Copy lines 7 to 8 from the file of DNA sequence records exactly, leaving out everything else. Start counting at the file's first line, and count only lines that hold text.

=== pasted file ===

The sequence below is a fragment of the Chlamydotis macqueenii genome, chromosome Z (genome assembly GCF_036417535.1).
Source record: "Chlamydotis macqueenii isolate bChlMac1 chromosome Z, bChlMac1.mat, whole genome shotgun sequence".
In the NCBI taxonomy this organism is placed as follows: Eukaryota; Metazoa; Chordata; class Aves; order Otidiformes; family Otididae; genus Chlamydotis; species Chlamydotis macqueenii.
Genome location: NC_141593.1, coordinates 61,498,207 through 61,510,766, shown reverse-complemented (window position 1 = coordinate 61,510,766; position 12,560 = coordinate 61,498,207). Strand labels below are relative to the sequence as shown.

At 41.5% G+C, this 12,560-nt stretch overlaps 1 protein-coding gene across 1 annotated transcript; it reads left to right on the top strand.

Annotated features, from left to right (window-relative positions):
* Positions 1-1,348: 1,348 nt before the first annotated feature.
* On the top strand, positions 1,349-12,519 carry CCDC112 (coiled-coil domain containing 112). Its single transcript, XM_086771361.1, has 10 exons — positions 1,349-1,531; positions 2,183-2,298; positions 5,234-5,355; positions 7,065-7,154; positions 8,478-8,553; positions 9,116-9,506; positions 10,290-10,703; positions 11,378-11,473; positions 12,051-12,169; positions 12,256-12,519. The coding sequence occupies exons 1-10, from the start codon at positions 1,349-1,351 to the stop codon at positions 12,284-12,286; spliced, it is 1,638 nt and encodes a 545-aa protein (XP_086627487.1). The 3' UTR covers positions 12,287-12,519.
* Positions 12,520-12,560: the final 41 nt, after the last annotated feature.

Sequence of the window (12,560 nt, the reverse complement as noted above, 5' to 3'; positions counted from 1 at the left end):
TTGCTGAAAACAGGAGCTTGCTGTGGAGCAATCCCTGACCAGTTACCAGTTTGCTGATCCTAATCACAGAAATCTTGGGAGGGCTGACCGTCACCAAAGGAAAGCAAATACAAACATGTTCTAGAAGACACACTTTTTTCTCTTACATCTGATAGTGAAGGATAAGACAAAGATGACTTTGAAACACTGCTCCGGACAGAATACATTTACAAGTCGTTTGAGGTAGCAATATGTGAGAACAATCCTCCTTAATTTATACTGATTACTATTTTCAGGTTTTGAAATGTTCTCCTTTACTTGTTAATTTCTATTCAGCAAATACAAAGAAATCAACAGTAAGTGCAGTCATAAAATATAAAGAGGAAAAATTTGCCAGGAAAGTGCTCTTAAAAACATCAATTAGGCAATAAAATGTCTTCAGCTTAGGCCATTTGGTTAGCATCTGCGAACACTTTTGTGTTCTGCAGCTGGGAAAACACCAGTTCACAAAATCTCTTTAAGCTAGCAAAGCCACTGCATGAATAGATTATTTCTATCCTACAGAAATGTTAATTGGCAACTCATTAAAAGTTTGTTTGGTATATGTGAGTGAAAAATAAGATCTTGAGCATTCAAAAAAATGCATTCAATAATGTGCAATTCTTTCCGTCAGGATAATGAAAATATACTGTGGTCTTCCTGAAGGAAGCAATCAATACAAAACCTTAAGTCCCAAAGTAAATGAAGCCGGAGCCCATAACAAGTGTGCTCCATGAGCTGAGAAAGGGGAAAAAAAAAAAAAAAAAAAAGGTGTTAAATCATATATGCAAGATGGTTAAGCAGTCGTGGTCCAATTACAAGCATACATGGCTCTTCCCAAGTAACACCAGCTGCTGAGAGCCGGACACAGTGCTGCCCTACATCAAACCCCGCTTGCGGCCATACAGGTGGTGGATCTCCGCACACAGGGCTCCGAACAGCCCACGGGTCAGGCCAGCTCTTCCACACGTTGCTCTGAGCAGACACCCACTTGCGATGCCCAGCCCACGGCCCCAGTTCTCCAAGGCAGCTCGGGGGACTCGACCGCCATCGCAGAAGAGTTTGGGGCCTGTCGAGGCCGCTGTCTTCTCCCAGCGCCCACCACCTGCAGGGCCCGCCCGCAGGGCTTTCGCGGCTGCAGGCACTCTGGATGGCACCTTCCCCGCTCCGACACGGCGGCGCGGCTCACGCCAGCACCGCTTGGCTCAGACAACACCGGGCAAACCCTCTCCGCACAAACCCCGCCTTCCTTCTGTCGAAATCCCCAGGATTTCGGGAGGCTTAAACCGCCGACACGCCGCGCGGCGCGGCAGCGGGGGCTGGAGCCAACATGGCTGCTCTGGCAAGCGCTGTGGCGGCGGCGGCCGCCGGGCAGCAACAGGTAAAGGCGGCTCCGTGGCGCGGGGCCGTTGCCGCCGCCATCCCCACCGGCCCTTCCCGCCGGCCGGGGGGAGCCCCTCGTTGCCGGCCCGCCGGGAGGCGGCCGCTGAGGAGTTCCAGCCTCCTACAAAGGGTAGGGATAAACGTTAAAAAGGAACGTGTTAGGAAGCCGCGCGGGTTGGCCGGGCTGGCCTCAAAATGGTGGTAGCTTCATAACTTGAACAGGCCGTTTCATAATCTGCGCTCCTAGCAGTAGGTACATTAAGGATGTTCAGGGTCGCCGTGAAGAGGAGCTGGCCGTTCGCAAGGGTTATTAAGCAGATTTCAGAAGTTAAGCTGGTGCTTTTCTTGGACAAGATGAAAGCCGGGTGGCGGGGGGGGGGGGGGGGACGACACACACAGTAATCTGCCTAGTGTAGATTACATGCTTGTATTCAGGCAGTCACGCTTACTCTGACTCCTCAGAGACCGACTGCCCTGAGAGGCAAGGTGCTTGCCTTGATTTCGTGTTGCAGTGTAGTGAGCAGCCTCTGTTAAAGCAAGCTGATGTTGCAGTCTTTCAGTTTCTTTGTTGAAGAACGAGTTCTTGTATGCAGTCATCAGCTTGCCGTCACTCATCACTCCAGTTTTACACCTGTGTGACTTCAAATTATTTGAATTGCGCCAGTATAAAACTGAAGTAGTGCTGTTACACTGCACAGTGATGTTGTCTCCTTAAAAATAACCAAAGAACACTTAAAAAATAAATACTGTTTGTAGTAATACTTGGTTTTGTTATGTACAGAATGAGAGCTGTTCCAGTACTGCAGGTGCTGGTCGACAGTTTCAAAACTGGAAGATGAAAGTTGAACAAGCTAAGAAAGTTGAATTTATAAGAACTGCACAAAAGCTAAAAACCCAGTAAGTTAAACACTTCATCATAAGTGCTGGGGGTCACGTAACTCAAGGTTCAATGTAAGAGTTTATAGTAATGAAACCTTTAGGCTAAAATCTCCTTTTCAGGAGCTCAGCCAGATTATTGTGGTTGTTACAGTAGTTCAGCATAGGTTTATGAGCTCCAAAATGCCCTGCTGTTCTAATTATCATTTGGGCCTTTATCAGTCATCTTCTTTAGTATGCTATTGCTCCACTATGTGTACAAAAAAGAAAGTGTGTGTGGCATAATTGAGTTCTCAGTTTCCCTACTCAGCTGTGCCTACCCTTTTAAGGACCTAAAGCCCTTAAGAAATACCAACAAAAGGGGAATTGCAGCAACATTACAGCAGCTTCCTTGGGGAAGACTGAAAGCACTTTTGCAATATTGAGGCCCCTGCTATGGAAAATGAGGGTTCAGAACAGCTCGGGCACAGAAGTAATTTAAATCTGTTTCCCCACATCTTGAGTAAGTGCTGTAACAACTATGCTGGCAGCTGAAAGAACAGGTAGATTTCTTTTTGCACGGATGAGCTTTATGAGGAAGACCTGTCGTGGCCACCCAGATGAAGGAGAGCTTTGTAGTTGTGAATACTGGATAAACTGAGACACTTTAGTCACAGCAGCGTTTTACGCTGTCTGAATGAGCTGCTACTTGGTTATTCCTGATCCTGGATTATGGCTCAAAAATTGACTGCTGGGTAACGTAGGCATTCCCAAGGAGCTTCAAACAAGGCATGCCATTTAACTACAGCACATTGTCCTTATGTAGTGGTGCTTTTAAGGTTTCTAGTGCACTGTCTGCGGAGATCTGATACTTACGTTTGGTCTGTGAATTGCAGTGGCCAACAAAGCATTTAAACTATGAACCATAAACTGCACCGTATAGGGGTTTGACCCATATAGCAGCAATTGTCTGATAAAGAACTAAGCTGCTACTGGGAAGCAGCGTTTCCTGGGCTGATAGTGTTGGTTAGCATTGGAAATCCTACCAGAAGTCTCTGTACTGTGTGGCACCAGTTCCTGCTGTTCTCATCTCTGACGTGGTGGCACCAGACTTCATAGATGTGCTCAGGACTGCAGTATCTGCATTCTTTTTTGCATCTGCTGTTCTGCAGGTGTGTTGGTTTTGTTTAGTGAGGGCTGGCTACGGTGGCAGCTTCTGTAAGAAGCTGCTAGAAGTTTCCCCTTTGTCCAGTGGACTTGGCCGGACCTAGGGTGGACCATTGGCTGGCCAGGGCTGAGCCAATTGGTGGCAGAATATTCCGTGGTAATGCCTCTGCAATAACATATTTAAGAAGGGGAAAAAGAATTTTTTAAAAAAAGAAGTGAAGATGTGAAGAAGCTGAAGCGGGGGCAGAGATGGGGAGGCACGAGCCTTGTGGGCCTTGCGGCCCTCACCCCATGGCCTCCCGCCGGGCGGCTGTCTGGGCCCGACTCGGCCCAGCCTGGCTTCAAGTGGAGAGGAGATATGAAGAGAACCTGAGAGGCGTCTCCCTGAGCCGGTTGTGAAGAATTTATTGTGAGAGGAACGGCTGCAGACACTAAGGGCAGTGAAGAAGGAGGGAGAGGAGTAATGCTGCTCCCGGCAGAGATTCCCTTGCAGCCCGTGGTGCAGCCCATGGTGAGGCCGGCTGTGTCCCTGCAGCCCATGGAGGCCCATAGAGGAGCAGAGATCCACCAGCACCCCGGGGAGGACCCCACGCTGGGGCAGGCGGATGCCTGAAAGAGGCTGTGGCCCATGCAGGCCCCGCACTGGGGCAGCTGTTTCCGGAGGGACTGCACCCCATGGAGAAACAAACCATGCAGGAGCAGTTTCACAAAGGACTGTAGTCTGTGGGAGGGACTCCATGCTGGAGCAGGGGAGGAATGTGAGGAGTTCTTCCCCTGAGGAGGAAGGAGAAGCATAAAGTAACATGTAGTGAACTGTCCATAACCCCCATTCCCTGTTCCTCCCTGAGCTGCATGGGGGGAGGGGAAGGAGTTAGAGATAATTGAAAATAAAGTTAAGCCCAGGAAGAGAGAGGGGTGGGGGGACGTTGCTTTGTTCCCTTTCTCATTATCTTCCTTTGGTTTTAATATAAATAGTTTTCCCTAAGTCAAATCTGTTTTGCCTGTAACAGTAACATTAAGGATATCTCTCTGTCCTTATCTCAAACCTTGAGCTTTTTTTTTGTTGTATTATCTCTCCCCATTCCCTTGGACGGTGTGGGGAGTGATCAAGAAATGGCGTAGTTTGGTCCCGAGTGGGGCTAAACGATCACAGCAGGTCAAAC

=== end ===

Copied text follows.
* Positions 1-1,348: 1,348 nt before the first annotated feature.
* On the top strand, positions 1,349-12,519 carry CCDC112 (coiled-coil domain containing 112). Its single transcript, XM_086771361.1, has 10 exons — positions 1,349-1,531; positions 2,183-2,298; positions 5,234-5,355; positions 7,065-7,154; positions 8,478-8,553; positions 9,116-9,506; positions 10,290-10,703; positions 11,378-11,473; positions 12,051-12,169; positions 12,256-12,519. The coding sequence occupies exons 1-10, from the start codon at positions 1,349-1,351 to the stop codon at positions 12,284-12,286; spliced, it is 1,638 nt and encodes a 545-aa protein (XP_086627487.1). The 3' UTR covers positions 12,287-12,519.